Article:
iOS 9 Will Focus on Quality

 

iOS 9 Focus on Quality

Apple has been busy creating software updates to remedy issues with iOS 8. After a rough launch, they have reassured customers and investors that iOS 9 will focus on quality and stability.

iOS 8 Was Flawed

If you have used Apple products for a long time, iOS 8 was exceptional. Apple’s latest operating system has been plagued with bugs. Their engineers have been rushing out software updates to fix serious issues. Basic features, like the ability to copy, cut and paste text, suffered from annoying glitches. Due to their product release schedule, Apple had no choice but to release iOS 8 on time, warts and all. I do admire the speed with which they have addressed defects. After a few weeks, iOS updates solved most of the egregious bugs.

Let’s put this in perspective — iOS 8 is buggy only when compared to other Apple products. I use iOS 8 every day on my iPhone and iPad, and it isn’t as bad as the blogosphere distortions would suggest. When compared to other technology companies’ offerings, it is actually a decent release.

After a few weeks and a few patches, the major problems were solved. In total, I had about three app crashes with iOS 8, and not a single crash after the second update was released. Apple customers expect more, however. We pay a premium for quality and Apple has a reputation for providing solid products. This may be why Apple has promised to focus on quality, instead of cramming in features, with iOS 9.

iOS 5 Was Worse

If you have owned an iPhone, iPad or iPod touch for a few years, you may remember iOS 5. It was much worse than iOS 8 and didn’t offer nearly as many features. Specifically, AirPlay support was horrible. I bought my first iPhone and Apple TV shortly after iOS 4 came out. I was pleased with AirPlay and used it all the time. After upgrading to iOS 5, I found AirPlay to be horribly buggy. The connection would constantly drop and require a lot of fiddling, which is unacceptable for an Apple product. I was livid, as I had cancelled cable and relied on AirPlay and Apple TV for entertainment. They never really fixed it with software updates. These problems plagued iOS 5 until the release of iOS 6.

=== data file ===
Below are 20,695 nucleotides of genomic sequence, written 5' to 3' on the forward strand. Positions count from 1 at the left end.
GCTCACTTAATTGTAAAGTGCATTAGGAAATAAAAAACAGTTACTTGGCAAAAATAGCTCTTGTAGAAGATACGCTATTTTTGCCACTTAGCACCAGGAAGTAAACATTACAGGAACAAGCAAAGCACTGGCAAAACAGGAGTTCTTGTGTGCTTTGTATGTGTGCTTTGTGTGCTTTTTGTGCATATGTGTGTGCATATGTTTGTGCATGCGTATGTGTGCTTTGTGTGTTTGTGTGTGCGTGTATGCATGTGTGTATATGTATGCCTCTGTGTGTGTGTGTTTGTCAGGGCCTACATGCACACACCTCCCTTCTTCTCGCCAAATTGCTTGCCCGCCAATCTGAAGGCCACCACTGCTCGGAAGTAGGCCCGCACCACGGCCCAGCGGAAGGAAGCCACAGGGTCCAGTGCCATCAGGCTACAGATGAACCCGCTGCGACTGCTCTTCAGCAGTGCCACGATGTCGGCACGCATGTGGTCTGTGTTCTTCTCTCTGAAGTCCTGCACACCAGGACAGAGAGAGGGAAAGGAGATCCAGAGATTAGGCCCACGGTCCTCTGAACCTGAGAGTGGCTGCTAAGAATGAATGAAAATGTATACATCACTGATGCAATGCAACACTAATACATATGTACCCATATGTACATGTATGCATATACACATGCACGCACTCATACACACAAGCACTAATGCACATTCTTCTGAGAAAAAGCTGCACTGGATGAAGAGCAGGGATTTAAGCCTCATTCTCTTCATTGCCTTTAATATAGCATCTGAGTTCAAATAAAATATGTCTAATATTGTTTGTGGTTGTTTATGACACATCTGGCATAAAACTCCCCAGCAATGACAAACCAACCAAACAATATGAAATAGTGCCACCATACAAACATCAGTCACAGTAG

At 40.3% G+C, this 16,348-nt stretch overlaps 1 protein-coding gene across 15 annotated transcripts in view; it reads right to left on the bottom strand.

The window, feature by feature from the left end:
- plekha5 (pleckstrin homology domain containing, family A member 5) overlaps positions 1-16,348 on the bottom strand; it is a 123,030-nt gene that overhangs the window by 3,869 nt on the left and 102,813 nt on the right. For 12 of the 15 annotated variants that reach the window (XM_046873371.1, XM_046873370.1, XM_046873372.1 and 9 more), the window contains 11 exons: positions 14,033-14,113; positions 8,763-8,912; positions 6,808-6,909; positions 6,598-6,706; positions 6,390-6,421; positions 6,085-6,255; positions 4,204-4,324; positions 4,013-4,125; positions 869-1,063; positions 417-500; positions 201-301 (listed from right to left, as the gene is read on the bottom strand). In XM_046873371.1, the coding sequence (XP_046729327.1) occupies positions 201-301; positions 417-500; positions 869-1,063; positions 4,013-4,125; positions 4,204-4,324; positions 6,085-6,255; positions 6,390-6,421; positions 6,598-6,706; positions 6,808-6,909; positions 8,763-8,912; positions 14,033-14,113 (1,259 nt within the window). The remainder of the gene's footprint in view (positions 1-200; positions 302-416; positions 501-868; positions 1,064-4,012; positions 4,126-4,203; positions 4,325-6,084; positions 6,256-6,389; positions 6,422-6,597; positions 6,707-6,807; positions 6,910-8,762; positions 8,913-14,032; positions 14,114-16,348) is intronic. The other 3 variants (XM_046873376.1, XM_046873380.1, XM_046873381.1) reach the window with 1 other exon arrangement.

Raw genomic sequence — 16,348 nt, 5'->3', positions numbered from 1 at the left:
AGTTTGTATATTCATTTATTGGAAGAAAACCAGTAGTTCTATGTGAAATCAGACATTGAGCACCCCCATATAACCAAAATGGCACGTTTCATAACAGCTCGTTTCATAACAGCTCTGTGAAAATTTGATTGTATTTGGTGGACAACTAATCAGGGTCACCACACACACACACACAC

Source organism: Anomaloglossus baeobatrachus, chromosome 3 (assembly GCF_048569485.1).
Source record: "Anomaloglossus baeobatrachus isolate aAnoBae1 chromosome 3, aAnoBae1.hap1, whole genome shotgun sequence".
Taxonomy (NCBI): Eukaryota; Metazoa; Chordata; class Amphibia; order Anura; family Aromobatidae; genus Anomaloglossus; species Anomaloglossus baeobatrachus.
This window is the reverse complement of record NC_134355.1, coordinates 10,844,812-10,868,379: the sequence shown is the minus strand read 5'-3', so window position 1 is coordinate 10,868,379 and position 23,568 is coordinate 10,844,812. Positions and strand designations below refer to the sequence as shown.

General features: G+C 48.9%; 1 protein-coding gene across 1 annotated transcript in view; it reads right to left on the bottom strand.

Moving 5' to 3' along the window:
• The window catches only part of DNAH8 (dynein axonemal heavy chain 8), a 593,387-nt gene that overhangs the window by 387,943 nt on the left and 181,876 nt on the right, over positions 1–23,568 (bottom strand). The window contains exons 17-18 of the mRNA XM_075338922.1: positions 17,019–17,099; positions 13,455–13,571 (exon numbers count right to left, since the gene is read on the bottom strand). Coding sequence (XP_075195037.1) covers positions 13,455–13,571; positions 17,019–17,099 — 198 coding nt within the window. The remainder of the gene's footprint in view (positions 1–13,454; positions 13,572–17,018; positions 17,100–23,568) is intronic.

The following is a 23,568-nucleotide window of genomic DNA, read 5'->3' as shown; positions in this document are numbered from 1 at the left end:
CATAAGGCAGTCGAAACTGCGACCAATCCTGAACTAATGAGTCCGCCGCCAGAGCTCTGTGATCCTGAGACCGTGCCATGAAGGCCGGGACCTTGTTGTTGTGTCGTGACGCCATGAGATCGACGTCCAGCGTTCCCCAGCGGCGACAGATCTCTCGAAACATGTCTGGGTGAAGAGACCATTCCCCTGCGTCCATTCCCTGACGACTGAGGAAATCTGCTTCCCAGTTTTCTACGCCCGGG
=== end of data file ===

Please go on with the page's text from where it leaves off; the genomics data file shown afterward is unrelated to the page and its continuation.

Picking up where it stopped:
There are some good excuses for this lapse in quality. This was when Steve Jobs was stepping away from leadership, and there was a battle for control. Instead of focusing on iOS, the head of the mobile operating system division was vying for the CEO job. He was eventually put out to pasture and replaced by Craig Federighi, head of OS X. Apple’s mobile operating system improved dramatically.

iOS 7 was also a tricky release for Apple. It featured a major UI redesign. Along with the new look came quite a few app crashes. In terms of apps closing and crashing, iOS 8 isĀ better than its predecessor. To put it in perspective, however, a few app crashes would be considered acceptable quality for most tech companies.

iOS 9 to Focus on Quality

According to multiple sources, Apple will focus on quality and stability with iOS 9. The major pieces for HealthKit, ApplePay, TouchID and the Apple Watch are all part of iOS 8. With this infrastructure in place, they can focus on fixing defects and providing a quality product.

I do expect to see some new features with iOS 9, but they will build on the existing infrastructure of iOS 8. I expect Siri to make some more improvements and become more capable. The Apple Watch will likely improve and offer more functionality due to underlying improvements in iOS 9. With the major pieces in place, however, iOS 9 doesn’t need to offer sweeping changes.

This is not about resting on their laurels or taking it easy. Any developer knows that bug fixes can be tricky and challenging. Some components and features may need to be re-designed, refined or completely re-architected.

I applaud this commitment to quality. It is rare in the current technology landscape, where companies often release beta-quality products and expect people to pay to test them. As flawed as iOS 8 is, one can appreciate that Apple fixed the major issues rapidly and are once again committed to quality.

People often contend that competition makes products better. This is not always the case. If competing companies are trying to cram in as many features as possible, quality will suffer. Drastic changes to the code base will result in more defects. You may witness other technology companies leapfrog Apple in a few areas within the next year, but these new features will likely be implemented poorly. For example, mobile payments existed long before Apple Pay. Apple waited until they had everything in place — TouchID, 64-bit processor (used by TouchID), NFC, backend security and partnerships with financial institutions.

There’s a difference between being first and being best, and often the two are at odds. It takes time to make something that is close to perfection. I am satisfied to see Apple committing to sane and sensible releases that focus on quality, instead of cramming in features.





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